After twelve years, Kenneth’s time at the council is tick-tick-ticking to a close. In just a few short weeks, he won’t be in a position to directly impact LCG policy. In fact, this Tuesday (tomorrow) is the very last meeting where he can introduce anything new. With that in mind let us turn our attention to recent news that the Sheriff’s office has announced notable cost-cutting measures including employee layoffs and even closures of entire departments.

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Drastic and sudden actions like these, especially around the holidays, are the tell-tale sign of a manufactured crisis. It encircles and pervades the imagination of those likely to be impacted, especially those who hold contracts of trivial importance with the sheriff’s office. Contracts such as the one possessed by Mr. Boudreaux. Under this pressure, Boudreaux used his official position on the council to attempt directing significant monies to the agency for which he holds that lucrative contract.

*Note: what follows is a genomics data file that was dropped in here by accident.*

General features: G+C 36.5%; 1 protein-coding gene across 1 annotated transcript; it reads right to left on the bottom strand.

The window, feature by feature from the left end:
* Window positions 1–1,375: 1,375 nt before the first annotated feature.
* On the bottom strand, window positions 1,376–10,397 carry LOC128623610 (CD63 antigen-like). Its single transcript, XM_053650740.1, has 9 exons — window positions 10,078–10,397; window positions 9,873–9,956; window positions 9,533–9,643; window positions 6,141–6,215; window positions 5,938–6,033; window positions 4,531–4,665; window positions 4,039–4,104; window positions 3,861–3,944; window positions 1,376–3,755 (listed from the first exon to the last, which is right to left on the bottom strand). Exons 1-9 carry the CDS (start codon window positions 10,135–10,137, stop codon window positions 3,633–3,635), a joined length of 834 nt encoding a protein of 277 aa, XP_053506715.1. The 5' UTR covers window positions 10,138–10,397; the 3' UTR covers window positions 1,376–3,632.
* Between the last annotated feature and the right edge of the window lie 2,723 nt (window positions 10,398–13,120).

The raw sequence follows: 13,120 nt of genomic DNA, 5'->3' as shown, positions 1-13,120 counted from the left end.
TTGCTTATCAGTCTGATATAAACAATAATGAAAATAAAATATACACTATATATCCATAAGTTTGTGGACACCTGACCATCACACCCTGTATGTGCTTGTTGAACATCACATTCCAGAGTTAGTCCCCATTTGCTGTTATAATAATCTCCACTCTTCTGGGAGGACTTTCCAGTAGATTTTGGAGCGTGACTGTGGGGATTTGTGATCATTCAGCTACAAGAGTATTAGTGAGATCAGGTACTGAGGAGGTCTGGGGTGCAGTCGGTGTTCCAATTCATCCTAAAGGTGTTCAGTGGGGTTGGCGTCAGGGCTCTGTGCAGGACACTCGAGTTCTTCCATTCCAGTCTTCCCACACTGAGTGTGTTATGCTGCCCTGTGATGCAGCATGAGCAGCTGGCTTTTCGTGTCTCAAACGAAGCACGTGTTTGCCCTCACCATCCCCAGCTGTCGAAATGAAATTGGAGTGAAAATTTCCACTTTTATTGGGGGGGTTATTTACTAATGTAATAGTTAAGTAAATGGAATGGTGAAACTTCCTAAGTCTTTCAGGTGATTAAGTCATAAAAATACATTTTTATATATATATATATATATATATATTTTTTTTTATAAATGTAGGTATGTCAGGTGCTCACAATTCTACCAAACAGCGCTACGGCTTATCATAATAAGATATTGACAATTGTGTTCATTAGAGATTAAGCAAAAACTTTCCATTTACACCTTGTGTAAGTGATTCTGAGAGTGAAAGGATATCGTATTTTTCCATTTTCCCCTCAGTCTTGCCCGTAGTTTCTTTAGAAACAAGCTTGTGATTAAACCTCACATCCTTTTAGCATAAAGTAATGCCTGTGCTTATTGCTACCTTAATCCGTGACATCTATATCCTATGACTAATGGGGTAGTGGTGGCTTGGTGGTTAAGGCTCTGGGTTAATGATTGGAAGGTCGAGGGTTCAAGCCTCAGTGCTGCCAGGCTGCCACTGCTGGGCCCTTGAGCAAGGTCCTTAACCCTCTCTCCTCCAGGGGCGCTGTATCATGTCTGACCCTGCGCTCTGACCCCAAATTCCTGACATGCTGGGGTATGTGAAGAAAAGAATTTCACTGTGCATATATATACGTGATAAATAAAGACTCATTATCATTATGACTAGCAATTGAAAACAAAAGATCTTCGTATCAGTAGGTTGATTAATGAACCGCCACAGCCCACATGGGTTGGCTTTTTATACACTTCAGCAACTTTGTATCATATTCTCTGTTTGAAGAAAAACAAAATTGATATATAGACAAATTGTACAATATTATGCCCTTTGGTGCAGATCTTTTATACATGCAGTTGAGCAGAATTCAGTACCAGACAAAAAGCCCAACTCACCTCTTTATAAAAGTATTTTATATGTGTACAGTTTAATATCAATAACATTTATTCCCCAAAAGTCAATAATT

We mentioned earlier that Jay Castille was brought in previously to introduce the $1.7 million budget amendment for the Sheriff’s benefit. However, just today we had our first look at Tuesday’s council agenda. It includes brand new ordinance O-261-2019. That ordinance again attempts to give the Sheriff’s office $601,546, but this time from the parish’s Juvenile Detention Center fund. Its author? Kenneth Boudreaux.

What an amazing coincidence!

By the way, the Sheriff threatening to close the Juvenile Assessment Center a few weeks ago is no accident. It seems every single time we tell you about a surplus, people are surprised. It’s apparent, though, that someone has finally been paying attention. A number of departments whose finances are independently tracked are listed, one to a page, between pages 144-175 in LCG’s annual report. All one has to do is flip through those pages and identify something with a nice fund balance that closely aligns with the right purpose. That is: something your organization does. If this sounds like hunting for a grant, that’s exactly what’s happening.

A few months ago, the council said no to giving the Sheriff any money from the courthouse’s $10 million surplus. Only one other department could be considered close to a service the Sheriff’s office provides. The parish’s Juvenile Detention Center fund also just happens to have a $4,440,541 surplus (LCG’s 2018 annual report page 144), which grew by about $600,000 year-over-year. The ordinance is proposing to give the Sheriff $600,000.